David Halberstam, who has died aged 73 in a car crash in California, was one of the most talented, influential and prolific of the American journalists who came of age professionally in the 1960s. He was one of the small group of young reporters - with his New York Times colleague Neil Sheehan, Stanley Karnow of Time magazine and Malcolm Browne and Peter Arnett of the Associated Press - who, having initially accepted the reasons for the Vietnam war, came to believe, first, that it was not going as well as Washington maintained, and later that it was ill-conceived and unjustified.
Halberstam and his colleagues eventually persuaded a decisive slice of American public opinion to question the war's rightness. He first described how things had gone wrong in his 1965 book The Making of a Quagmire, and in 1972 drew on his years of experience of the war, reinforced by a heroic schedule of interviews, to write The Best and the Brightest, an unsparing critique of the gifted men in the Kennedy and Johnson administrations who blundered into humiliating defeat.
A fairly tall, good-looking man who had been a good athlete in high school, Halberstam had a quiet, thoughtful manner that helped him to persuade people to open up to him in interviews. In the middle of his career, he established himself as a gifted and perceptive popular historian and wrote an enjoyable and influential history of the 1950s. In recent years he turned himself into an enthusiastic, if at times romantic, chronicler of baseball and other American sports.
When he was killed he had just been talking about The Coldest Winter, his forthcoming book about a battle in the Korean war, and was on his way to interview Y.A. Tittle, a legendary American football quarterback of the 1950s and 1960s.
After the World Trade Centre atrocities of September 11 2001, Halberstam wrote an account of the team from his own local fire station in New York, Engine 40, Ladder 35, which lost 12 men in the catastrophe. Like many of his books, it dealt sensitively with the motivations for courage, with male friendship and the sense of honour that impels men to face fearfully dangerous duty.
Halberstam researched meticulously, transcribing dozens and, for some books, hundreds of interviews in longhand. He wrote rapidly, and learned to shut himself away either in New York or in a holiday home at Nantucket, an "iron-clad discipline" that enabled him to write two books in the 1960s, three in the 1970s, four in the 1980s, and six in the 1990s. He was scrupulously fair and had an instinctive grasp of the context and import of the story he was telling. If he had a fault, it was a taste for emotion, sometimes brushing sentimentality.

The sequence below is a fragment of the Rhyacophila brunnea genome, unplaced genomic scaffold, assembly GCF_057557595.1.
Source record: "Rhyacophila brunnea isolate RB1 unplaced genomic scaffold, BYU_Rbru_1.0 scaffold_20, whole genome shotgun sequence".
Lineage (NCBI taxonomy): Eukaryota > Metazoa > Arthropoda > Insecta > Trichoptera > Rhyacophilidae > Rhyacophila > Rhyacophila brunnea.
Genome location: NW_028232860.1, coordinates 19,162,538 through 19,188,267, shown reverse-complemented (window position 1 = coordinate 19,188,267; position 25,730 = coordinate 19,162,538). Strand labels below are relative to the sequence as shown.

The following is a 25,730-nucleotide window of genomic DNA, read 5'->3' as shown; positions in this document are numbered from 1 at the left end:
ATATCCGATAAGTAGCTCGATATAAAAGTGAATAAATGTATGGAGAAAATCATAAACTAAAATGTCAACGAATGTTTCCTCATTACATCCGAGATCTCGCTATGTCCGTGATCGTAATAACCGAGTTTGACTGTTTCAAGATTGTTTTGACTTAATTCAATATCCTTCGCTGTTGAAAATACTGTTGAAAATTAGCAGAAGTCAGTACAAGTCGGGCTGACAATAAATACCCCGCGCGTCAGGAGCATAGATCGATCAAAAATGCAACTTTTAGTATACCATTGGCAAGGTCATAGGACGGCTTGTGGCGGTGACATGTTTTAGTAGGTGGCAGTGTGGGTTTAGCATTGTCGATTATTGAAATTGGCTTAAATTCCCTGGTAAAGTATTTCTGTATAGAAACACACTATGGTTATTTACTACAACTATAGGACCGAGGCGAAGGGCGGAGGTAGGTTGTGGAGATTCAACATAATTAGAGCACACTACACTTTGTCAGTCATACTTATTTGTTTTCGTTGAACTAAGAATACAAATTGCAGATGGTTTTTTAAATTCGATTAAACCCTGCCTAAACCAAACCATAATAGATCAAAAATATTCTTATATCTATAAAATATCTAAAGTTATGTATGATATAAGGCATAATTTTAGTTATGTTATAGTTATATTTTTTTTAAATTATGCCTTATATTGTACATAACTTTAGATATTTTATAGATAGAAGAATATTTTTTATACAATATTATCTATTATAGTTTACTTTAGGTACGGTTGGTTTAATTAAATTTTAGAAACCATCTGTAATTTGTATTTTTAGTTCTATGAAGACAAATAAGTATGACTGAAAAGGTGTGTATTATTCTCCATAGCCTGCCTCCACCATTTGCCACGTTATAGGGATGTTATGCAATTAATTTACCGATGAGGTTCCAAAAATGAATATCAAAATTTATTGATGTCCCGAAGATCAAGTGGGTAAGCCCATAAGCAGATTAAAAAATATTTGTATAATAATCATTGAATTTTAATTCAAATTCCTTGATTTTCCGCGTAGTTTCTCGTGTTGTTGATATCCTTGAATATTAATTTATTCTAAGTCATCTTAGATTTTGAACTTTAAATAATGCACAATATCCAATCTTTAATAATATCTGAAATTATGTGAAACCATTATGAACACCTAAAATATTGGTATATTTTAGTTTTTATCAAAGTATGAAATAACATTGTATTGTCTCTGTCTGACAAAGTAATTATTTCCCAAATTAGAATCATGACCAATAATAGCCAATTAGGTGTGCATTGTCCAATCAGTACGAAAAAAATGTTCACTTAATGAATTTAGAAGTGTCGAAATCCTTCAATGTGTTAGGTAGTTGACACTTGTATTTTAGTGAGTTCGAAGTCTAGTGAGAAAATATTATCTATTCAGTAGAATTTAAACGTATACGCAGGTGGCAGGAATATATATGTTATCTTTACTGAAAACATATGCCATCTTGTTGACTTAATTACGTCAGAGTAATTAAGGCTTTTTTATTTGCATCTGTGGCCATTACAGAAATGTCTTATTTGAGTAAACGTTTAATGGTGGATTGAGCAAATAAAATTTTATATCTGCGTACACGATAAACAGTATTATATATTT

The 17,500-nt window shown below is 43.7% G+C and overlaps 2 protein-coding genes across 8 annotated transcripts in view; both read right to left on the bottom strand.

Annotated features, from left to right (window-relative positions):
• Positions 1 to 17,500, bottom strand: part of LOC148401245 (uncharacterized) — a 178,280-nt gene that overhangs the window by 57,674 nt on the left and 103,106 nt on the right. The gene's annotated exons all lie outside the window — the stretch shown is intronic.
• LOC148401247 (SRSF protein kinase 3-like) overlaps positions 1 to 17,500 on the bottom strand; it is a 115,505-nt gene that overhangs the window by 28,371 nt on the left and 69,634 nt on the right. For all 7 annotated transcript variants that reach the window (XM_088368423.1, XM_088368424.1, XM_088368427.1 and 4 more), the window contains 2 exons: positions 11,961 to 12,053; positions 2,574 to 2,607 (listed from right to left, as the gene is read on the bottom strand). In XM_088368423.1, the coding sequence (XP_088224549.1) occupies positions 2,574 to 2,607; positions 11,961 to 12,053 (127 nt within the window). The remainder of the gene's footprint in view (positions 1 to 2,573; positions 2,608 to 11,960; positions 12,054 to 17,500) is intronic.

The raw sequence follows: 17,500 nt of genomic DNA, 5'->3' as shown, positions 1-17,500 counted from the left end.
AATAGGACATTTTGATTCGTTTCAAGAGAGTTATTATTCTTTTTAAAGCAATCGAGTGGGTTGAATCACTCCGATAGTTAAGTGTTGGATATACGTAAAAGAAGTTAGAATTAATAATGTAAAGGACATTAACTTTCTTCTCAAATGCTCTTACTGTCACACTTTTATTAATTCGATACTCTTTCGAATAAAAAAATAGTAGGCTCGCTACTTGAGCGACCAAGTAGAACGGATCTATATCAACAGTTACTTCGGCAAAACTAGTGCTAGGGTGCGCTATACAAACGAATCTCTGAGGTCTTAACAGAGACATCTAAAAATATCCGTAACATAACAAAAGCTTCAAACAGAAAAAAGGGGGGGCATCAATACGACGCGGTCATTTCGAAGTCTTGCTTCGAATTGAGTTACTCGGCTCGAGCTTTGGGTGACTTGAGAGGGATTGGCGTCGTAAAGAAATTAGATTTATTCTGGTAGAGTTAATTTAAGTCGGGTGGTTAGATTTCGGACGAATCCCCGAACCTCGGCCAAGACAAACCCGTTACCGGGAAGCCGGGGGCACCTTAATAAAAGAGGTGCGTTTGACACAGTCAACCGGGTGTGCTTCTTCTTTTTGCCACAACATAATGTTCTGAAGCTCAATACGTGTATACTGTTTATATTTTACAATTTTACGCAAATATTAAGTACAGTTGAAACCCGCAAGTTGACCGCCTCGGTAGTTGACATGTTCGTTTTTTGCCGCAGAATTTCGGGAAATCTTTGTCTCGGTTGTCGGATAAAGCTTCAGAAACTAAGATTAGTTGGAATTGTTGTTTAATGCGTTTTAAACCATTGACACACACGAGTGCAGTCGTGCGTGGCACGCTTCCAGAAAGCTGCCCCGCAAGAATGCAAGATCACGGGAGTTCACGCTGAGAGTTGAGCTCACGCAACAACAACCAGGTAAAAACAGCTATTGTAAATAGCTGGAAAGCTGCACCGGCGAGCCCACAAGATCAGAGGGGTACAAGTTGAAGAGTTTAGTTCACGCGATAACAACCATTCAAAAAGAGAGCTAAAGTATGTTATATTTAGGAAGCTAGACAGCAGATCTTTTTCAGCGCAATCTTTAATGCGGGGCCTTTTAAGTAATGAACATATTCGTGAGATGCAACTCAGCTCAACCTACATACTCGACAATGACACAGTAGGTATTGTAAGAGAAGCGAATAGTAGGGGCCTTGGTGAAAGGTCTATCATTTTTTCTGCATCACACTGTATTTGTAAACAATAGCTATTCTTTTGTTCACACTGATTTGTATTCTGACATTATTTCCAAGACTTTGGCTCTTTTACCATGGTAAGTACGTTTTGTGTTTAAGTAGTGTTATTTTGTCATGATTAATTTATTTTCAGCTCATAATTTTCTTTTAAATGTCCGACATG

David Halberstam was the son of a surgeon and a teacher. He was born in New York City, but after moving all over the U.S. when his father was in the army during the second world war, the family settled in Yonkers, half an hour north of where he was born. He went to high school there and then studied journalism at Harvard. After graduating in 1955, instead of going to work for one of the big media companies in New York, he headed for West Point, a small town in Mississippi.
It was the year after the supreme court's momentous decision banning school segregation, and Halberstam soon became fascinated by the human tensions of the racial crisis. He went to work for the Nashville paper, the Tennessean, and there got to know the group of young activists, led by the Rev James Lawson, whom he celebrated in a 1999 book about the civil rights movement, The Children.
It was not long before he was picked up by the New York Times, who packed him off to the Congo to cover the upheavals consequent on the abrupt collapse of Belgian colonial power there and on the Kennedy administration's fear that the Soviet Union would take advantage of that situation. Before long he was sent to Saigon, where he stayed from 1961 to 1964.
He and his friends and colleagues took advantage of the American military's willingness to helicopter them into combat situations. It was not long before they, with Halberstam always a leader among them, began to question the bland confidence of the official line as peddled at the so-called "five o'clock follies", the daily press conference at the American headquarters in Saigon. In 1964 his work received the ultimate accolade for an American reporter, the Pulitzer prize.
Later politicians, Lyndon Johnson and Richard Nixon among them, questioned Halberstam's honesty and even his patriotism. They misunderstood a passionate, if generally soft-spoken, belief in the goodness of the American system. Halberstam and his friends questioned and criticised American policy and military conduct in Vietnam, not out of a lack of patriotism, but out of their conviction that the U.S. must conduct itself according to the highest possible standards.
Late in his life, he became gently critical of the style and conduct of the Bush administration.
Halberstam was married twice. In 1966, while working in Poland, he wed the actor Elzbieta Czyzewska. The next year they were both expelled because of his critical reporting on the communist regime. In 1977 the couple divorced and he married Jean Sandness Butler in 1979. She survives him with a daughter Julia.
David Halberstam, journalist and writer, born April 10 1934; died April 23 2007.